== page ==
The 18th Century Mom – MommySync
Motherhood

The 18th Century Mom

I’m a huge fan of the Outlander books by Diana Gabaldon. I totally geek out over the time travel aspect, the theory of which actually hurts my brain, but I love how the principal character journeys back to 18th century Scotland. I am not only obsessed with the depth of the characters but also the vivid portrayal of their daily lives: their clothing, use of language, responsibilities. One of the areas that has been of particular interest to me is the portrayal of motherhood. Oh man, sometimes I think my life is hard now, but then I see how much harder it was then.

I often compare our current social perspectives to those of the 18th century, and it offers quite an interesting contrast. For example, when I feel like complaining about doing laundry, I think, “At least I’m not doing it by hand!” Or when I’m frustrated with the cost of my utilities, sometimes I have to remind myself, “At least I have electricity and running water.”

Recently, this mental comparison has me thinking about mom shaming. I’ve been thinking about all of the actions that moms judge other moms for because they are not adhering to the “natural” way of doing things.┬áIf we were to talk to moms 300 years ago, would they encourage us to use their ways or our newer ones? Sometimes it makes be wonder if the “natural” movement is moving us backwards or forwards.

I don’t believe we have everything figured out, and there have definitely been casualties from our modern advancements. We have given up quite a bit of face-to-face contact in exchange for technological connection. Interpersonal skills can only be cultivated by a reduction in technology, but are we giving up other luxuries unnecessarily? Let’s take the epidural for instance. Many moms today are passionate about having their children drug free, but I wonder if a mom from the 18th century would respond differently. Would she deny these magical pain inhibitors, out of a desire to feel all of the pain? Is it possible the epidural has become a spurned gift?

Would we baffle the women of our past for ignoring some of the advances we have at our disposal? Like cloth diapers. Would these women have given anything for the ability to just throw a diaper away? I understand that disposable diapers are not as eco-friendly as cloth diapers, but we can’t do everything perfectly as moms. Sometimes we have to choose our sanity over our perfectionist ideals. How do we prioritize these choices?

Here are four topics that moms today are shamed for, juxtaposed with a little 18th century perspective.

  1. Hospital Birth: Some women have very strong views on children being born at home or birthing centers instead of in a hospital. It makes me wonder what the women of our past would say about that. Hospitals are equipped to handle surprises that arise in childbirth, many of which used to kill women. Home births have been around much longer than hospital births, but maternal and infant mortality rates used to be much higher. Is is possible that transitioning to hospitals has saved more lives than it has taken?
  2. Formula: Breastfeeding is hard now, and we have a lot of resources (pumping, nipple shields, special pillows, ways to increase milk supply). We have some real breastfeeding warriors who condemn other moms for formula feeding, but the truth is, many babies died before the creation of formula. We are so lucky to even have formula as an option. I definitely think that Breast is Best, if it works for you. I think we all wish we could give our children breastmilk, but for many women, formula is best for them.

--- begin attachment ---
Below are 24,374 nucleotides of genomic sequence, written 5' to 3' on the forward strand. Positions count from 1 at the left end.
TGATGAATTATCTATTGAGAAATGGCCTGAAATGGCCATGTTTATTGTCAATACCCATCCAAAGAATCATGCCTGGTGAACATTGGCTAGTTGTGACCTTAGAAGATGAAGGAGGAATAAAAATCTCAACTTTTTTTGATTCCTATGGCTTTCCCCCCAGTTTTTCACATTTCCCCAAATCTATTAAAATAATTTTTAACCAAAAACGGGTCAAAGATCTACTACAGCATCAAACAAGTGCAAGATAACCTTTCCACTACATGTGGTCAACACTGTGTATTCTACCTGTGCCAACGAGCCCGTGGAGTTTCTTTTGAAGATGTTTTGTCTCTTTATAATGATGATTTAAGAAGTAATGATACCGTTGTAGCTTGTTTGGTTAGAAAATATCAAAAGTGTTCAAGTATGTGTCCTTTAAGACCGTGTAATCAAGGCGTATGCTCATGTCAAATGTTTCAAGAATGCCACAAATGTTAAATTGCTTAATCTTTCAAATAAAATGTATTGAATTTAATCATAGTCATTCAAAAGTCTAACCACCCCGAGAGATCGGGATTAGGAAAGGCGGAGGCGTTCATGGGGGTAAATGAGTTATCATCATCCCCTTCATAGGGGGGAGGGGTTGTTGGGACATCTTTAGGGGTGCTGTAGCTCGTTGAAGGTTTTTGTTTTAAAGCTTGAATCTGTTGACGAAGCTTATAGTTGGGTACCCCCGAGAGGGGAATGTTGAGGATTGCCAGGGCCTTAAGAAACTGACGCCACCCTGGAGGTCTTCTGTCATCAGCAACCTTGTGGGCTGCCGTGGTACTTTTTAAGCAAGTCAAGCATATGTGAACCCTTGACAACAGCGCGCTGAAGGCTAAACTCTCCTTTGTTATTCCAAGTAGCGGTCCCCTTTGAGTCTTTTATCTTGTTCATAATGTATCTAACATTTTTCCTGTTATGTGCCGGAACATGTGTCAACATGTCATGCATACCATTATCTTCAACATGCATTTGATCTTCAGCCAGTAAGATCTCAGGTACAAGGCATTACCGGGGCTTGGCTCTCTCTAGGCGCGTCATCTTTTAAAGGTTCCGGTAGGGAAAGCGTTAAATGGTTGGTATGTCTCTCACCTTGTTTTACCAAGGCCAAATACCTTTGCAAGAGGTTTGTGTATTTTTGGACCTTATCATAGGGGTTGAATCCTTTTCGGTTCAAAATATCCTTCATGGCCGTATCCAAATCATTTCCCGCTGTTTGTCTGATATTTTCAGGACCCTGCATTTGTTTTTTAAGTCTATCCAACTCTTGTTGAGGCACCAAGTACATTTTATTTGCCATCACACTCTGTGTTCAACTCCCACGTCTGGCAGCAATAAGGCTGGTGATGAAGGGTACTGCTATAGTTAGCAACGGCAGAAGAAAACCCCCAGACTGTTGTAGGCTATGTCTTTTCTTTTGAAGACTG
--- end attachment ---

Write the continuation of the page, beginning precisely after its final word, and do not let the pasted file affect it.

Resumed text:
3. Medication: Some moms are very against medication and can list several homeopathic remedies for varying physical and mental health disorders. Although I believe that medication should be used sparingly, isn’t it a wonderful advancement? Should moms be shamed for giving their kids infant/toddler Tylenol while teething? Should moms be shamed for taking anti-depressants for PPD? I wonder what a woman from the 1700s would give for a pill that treated her symptoms of postpartum depression, so she could care for her newborn child and the rest of her household.
  4. Vaccinations: Dare I even bring this up? This one always has me thinking about the 18th century women. Would they take the chance that there might be adverse effects to a vaccine, when this shot could almost 100% guarantee that their children would never catch specific deadly illnesses? What would they have risked for this sort of protection?

The most important part of this discussion is not about what side of the argument you’re on, it’s about the fact that you’re even able to choose a side at all. We have so many wonderful opportunities available to us that women historically never had. Why are we shaming moms for simply using their resources?

Although I think we have acquired many gifts with industrialization, there have definitely been losses. There is beauty to nature’s way, but there can be great hardship. We have choices and opportunities now that were never available to us before. By imposing our views on fellow moms, are we not curtailing some of the progress we’ve made to empower women? These motherhood and childcare advancements give us options. Why should anyone be able to take them away from us? By stripping other moms of their choices and reducing all answers down to our own, we are missing an opportunity to support and love each other through some of the greatest trials of our lives.

 

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